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Foreign agents: What countries have similar laws and how they work

The President of Kyrgyzstan signed a package of amendments to the Law «On Non-Profit Organizations» (NGOs) on April 2.

According to the amendments proposed by the deputy of the Parliament Nadira Narmatova, «politically oriented NGOs funded from abroad will get the status of a foreign representative.» They will be added to a special register of the Ministry of Justice.

International organizations, civil activists in the Kyrgyz Republic, the European Union and embassies of many states criticized the document, calling it «anti-democratic.» They called on Sadyr Japarov to veto the law, but they were not listened to.

Kyrgyzstan is not the only country where such a document is in force.

Last spring, the European Union also began drafting a law requiring non-governmental organizations, consulting and scientific institutions to disclose information about any funding they received from abroad.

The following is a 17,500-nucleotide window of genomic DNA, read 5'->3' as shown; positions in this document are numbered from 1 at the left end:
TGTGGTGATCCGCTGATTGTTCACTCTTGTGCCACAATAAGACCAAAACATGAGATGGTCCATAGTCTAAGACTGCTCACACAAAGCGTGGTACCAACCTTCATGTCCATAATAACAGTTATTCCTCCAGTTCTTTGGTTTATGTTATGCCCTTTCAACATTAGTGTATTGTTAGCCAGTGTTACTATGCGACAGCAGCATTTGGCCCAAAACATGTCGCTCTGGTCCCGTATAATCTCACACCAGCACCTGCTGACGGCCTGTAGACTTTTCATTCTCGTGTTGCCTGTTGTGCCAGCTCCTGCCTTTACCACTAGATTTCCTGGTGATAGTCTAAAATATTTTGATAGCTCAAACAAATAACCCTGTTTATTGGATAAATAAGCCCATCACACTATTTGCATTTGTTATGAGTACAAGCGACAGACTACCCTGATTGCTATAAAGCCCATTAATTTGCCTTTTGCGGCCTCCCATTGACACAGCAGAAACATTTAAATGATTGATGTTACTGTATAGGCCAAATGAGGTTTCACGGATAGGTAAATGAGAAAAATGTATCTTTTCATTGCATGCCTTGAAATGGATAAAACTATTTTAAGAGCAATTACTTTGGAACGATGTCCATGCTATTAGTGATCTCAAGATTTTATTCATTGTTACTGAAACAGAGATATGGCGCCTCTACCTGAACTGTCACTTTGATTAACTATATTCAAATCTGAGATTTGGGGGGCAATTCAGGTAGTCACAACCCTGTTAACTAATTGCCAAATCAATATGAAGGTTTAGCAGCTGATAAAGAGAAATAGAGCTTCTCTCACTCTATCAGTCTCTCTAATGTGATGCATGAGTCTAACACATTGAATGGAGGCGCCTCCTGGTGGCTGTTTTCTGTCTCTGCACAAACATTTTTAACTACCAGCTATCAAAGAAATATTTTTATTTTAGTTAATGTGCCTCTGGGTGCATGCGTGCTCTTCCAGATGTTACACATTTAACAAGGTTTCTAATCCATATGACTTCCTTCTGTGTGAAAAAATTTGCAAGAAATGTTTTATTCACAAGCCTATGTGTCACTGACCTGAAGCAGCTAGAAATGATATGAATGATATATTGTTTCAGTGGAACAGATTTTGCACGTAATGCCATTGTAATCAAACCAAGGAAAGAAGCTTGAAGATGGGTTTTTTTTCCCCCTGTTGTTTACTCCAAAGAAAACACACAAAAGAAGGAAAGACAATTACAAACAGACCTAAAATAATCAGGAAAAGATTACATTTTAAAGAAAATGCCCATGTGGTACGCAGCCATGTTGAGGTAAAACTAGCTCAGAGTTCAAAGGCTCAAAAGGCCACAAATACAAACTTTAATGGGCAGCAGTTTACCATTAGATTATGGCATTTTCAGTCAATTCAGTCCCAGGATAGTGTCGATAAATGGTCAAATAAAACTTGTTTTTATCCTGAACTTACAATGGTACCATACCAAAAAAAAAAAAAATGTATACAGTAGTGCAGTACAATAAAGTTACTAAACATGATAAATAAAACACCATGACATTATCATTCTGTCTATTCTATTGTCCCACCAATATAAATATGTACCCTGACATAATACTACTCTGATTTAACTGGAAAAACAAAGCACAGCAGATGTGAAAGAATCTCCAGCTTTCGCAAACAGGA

24.kg news agency tells in what other countries NGOs are labeled as «foreign agents» and why.

USA

In the USA, the activities of the non-profit sector are regulated by the Foreign Agents Registration Act (FARA. — Note of 24.kg news agency).

It was adopted in 1938 in response to German propaganda before the World War II and became a tool for fighting foreign political lobby.

Significant amendments to the document were made three times — in 1995, 1996 and 2007.

The law states: «Non-governmental organizations, as well as individuals, i.e. U.S. citizens, representing the interests of foreign governments, parties, organizations, companies or individuals («foreign principals») and acting at their order, request or direction, must register as foreign agents with the U.S. Department of Justice».

The areas that fall under the document’s jurisdiction include political activities, information services, political consulting, and raising or distributing money. The list also includes representing the interests of a foreign client before any agencies, U.S. government officials or members of Congress.